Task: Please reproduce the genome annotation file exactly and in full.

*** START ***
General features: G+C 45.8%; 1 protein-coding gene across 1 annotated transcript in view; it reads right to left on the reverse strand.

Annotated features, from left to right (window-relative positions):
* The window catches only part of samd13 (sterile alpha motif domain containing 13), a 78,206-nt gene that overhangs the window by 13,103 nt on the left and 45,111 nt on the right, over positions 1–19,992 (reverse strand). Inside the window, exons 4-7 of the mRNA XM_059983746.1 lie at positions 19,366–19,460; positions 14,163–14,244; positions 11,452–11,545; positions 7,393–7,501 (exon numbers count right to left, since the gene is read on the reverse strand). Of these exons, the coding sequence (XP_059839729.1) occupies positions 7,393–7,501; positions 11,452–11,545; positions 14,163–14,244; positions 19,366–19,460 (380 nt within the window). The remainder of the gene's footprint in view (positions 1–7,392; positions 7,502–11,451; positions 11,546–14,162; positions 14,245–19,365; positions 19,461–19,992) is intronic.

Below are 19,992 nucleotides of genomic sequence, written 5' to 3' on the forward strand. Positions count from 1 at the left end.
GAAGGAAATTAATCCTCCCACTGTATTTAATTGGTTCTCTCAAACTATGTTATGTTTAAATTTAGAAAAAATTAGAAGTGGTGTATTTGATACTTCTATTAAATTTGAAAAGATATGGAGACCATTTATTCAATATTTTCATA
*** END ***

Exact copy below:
General features: G+C 45.8%; 1 protein-coding gene across 1 annotated transcript in view; it reads right to left on the reverse strand.

Annotated features, from left to right (window-relative positions):
* The window catches only part of samd13 (sterile alpha motif domain containing 13), a 78,206-nt gene that overhangs the window by 13,103 nt on the left and 45,111 nt on the right, over positions 1–19,992 (reverse strand). Inside the window, exons 4-7 of the mRNA XM_059983746.1 lie at positions 19,366–19,460; positions 14,163–14,244; positions 11,452–11,545; positions 7,393–7,501 (exon numbers count right to left, since the gene is read on the reverse strand). Of these exons, the coding sequence (XP_059839729.1) occupies positions 7,393–7,501; positions 11,452–11,545; positions 14,163–14,244; positions 19,366–19,460 (380 nt within the window). The remainder of the gene's footprint in view (positions 1–7,392; positions 7,502–11,451; positions 11,546–14,162; positions 14,245–19,365; positions 19,461–19,992) is intronic.

Below are 19,992 nucleotides of genomic sequence, written 5' to 3' on the forward strand. Positions count from 1 at the left end.
GAAGGAAATTAATCCTCCCACTGTATTTAATTGGTTCTCTCAAACTATGTTATGTTTAAATTTAGAAAAAATTAGAAGTGGTGTATTTGATACTTCTATTAAATTTGAAAAGATATGGAGACCATTTATTCAATATTTTCATA